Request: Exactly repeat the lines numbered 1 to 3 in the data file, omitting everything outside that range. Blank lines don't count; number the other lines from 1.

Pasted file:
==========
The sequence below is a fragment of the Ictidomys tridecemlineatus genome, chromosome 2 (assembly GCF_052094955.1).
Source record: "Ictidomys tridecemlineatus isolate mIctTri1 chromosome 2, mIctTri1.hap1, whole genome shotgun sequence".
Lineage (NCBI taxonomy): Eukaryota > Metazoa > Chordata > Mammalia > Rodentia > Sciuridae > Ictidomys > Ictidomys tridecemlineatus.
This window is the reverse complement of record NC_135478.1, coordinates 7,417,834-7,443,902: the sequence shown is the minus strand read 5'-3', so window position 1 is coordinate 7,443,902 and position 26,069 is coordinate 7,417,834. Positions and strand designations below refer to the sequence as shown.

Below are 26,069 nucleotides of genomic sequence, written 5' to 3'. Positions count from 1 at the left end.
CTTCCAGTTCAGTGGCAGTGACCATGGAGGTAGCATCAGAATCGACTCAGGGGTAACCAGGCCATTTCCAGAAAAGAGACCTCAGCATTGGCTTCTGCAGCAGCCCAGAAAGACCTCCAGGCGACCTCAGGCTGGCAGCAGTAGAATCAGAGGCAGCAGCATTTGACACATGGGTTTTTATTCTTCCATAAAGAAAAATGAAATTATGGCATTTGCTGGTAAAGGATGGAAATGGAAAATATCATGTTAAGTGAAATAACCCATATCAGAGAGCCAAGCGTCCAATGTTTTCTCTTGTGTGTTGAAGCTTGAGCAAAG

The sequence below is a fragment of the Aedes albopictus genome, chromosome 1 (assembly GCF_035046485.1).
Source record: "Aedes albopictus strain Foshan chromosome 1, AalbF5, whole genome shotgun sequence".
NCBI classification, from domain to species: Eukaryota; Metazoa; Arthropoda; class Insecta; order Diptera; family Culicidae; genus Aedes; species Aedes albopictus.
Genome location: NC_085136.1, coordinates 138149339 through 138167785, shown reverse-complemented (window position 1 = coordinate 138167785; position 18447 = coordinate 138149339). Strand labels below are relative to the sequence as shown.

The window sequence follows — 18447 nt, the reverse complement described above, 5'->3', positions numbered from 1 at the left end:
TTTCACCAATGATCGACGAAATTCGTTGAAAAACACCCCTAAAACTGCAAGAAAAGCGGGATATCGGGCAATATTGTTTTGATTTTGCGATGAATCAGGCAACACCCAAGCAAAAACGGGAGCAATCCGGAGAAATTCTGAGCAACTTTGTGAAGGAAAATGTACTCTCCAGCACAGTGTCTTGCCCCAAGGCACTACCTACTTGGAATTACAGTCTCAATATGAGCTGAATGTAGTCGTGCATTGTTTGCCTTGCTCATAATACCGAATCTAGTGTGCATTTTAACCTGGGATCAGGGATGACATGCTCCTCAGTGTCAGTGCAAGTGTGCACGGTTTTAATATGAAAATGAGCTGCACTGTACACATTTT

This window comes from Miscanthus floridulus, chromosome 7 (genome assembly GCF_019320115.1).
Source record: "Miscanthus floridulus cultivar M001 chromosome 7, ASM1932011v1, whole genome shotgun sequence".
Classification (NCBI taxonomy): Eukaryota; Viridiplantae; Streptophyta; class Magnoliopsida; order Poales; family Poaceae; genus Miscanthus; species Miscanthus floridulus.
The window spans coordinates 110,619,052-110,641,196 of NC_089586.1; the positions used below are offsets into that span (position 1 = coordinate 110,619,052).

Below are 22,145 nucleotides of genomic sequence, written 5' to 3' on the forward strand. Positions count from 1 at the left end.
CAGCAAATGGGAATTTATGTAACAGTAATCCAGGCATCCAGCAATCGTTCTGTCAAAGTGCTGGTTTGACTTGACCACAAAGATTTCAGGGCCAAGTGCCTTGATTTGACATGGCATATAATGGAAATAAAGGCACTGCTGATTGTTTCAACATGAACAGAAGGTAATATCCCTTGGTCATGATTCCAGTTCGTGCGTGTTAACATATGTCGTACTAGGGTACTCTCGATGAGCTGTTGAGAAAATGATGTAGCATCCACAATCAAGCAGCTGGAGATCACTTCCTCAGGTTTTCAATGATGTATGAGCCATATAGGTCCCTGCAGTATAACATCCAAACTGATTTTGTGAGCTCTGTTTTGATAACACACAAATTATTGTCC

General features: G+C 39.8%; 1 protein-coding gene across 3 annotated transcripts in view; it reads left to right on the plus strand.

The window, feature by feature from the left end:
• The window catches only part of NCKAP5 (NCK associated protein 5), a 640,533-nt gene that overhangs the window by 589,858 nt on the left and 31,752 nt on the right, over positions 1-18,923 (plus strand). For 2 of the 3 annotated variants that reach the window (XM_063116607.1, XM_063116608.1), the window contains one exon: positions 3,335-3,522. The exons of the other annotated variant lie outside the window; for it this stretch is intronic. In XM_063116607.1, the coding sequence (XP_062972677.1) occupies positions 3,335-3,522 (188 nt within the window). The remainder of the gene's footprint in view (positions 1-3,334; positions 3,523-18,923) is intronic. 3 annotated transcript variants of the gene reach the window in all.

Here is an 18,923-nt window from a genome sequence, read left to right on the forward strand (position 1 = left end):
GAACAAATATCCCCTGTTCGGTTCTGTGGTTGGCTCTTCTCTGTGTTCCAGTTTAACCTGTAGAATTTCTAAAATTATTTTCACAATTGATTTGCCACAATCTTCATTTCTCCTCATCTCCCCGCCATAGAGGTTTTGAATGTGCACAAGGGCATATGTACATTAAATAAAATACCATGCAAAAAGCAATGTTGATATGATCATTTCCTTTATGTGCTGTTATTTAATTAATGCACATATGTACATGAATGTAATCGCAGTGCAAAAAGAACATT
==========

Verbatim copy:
The sequence below is a fragment of the Ictidomys tridecemlineatus genome, chromosome 2 (assembly GCF_052094955.1).
Source record: "Ictidomys tridecemlineatus isolate mIctTri1 chromosome 2, mIctTri1.hap1, whole genome shotgun sequence".
Lineage (NCBI taxonomy): Eukaryota > Metazoa > Chordata > Mammalia > Rodentia > Sciuridae > Ictidomys > Ictidomys tridecemlineatus.